Permanent Disability Insurance
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Workers Comp Permanent Disability
Sometimes a job-related injury or illness causes an employee to become permanently disabled or impaired. When this happens, the employee may be eligible for permanent disability payments through workers compensation coverage. Permanent disability payments are calculated based on several factors. Two factors that are taken into consideration include: How severe the physical injury is, and how much the injury or disfigurement prevents the employee from earning income in the future. Workers comp also considers how old the employee was when she received the injury, the date the injury or illness occurred, and her standard type of employment or occupation.
Changes in the Workers Comp law may also contribute towards factors that the Department of Workers Compensation (DWC) takes into consideration when determining the amount of money a permanently disabled employee is entitled to.
When employees receive permanent disability through Workers compensation, the DWC will declare two monetary awards: Benefit and maximum.
The benefit amount is the amount of money the disabled employee will receive every two weeks. The maximum amount is the total amount of money the disabled employee can receive overall. A maximum amount is reached over time as the benefits are paid. The maximum can also be reached if the employee receives a settlement payment in one lump sum.
The DWC uses a Rating Schedule to help make an assessment of what percentage the employee is permanently disabled. This schedule helps make a payment determination based on the assessment as to the extent of an employee’s limitations and impairments that were caused by work-related injuries.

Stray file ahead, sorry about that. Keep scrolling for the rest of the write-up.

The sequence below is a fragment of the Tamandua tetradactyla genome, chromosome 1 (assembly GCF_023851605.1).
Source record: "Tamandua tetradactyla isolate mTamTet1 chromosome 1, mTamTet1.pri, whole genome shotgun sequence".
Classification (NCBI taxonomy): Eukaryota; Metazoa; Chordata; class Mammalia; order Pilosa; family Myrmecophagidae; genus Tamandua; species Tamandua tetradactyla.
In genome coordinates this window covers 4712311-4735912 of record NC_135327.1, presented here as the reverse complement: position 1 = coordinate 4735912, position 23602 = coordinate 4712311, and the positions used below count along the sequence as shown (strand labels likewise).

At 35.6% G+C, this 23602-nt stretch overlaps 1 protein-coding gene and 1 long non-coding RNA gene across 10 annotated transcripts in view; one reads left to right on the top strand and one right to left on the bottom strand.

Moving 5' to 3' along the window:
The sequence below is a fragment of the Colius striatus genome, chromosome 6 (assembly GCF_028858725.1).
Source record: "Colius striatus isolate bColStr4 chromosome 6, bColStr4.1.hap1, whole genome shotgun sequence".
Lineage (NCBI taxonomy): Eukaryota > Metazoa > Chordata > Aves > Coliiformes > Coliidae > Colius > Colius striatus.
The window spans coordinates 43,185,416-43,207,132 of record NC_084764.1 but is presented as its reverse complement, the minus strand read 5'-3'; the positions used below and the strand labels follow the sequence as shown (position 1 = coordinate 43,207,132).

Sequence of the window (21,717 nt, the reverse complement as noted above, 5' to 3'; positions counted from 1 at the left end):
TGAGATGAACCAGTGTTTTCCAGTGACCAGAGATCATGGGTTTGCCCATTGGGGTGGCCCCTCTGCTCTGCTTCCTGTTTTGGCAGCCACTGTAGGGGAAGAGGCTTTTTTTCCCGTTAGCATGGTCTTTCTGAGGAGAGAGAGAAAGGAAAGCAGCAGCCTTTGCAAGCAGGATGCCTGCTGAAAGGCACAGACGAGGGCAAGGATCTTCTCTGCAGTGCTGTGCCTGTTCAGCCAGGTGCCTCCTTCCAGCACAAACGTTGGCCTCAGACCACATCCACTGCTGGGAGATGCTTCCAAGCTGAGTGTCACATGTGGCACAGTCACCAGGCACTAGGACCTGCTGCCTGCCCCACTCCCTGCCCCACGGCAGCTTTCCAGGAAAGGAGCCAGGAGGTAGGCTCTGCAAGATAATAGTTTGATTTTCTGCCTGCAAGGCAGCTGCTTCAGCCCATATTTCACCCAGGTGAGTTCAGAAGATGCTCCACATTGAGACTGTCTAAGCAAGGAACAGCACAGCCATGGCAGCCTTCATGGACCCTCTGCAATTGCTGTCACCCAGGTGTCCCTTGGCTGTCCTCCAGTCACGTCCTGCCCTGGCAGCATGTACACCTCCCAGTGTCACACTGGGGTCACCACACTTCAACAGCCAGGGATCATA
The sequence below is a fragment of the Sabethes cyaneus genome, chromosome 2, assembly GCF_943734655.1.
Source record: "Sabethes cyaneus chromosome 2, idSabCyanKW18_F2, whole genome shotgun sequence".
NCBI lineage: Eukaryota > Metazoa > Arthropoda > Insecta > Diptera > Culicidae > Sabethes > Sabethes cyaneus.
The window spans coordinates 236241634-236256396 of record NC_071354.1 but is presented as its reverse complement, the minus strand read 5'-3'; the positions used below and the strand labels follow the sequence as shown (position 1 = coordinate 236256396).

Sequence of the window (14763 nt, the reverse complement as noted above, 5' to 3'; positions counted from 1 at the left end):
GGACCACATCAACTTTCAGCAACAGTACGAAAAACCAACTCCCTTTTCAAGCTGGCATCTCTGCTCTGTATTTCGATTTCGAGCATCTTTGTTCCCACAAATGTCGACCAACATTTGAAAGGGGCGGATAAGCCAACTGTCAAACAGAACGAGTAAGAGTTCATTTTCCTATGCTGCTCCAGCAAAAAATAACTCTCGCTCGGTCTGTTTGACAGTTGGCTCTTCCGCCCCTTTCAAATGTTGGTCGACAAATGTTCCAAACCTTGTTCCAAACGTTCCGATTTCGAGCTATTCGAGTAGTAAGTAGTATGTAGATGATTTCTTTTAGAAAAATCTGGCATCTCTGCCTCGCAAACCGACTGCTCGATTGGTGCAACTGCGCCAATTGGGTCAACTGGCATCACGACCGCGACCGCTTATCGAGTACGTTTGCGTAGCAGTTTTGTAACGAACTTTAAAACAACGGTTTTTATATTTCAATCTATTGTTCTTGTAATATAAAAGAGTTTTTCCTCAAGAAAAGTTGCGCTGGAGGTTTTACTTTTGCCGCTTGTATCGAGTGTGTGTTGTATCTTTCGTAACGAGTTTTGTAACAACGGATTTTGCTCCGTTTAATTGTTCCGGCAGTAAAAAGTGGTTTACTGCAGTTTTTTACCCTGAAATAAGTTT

The employee’s disability assessment must be made by the physician who has been treating them for the job-related injury. When the employee is being represented by an attorney, the assessment can be made by a Qualified Medical Evaluator (QME) or an Agreed Medical Examiner (AME) instead.
Employees who are not represented by an attorney may not agree with the treating physician’s disability assessment. When this happens, the employee is allowed to select an alternative physician from a panel that is provided by the DWC Medical Unit. That alternate doctor may perform the disability assessment and evaluation for the employee.
When an employee is represented by a lawyer, all parties try to agree on one AME to perform the evaluation and assessment. When an agreement cannot be reached, the DWC will appoint three QMEs to a panel, and all parties must choose from this panel. Normally the choice is made through a process of elimination.
When evaluations and assessments from physicians do not agree, the amount of money an employee receives for disability will be determined through the process of negotiation or litigation.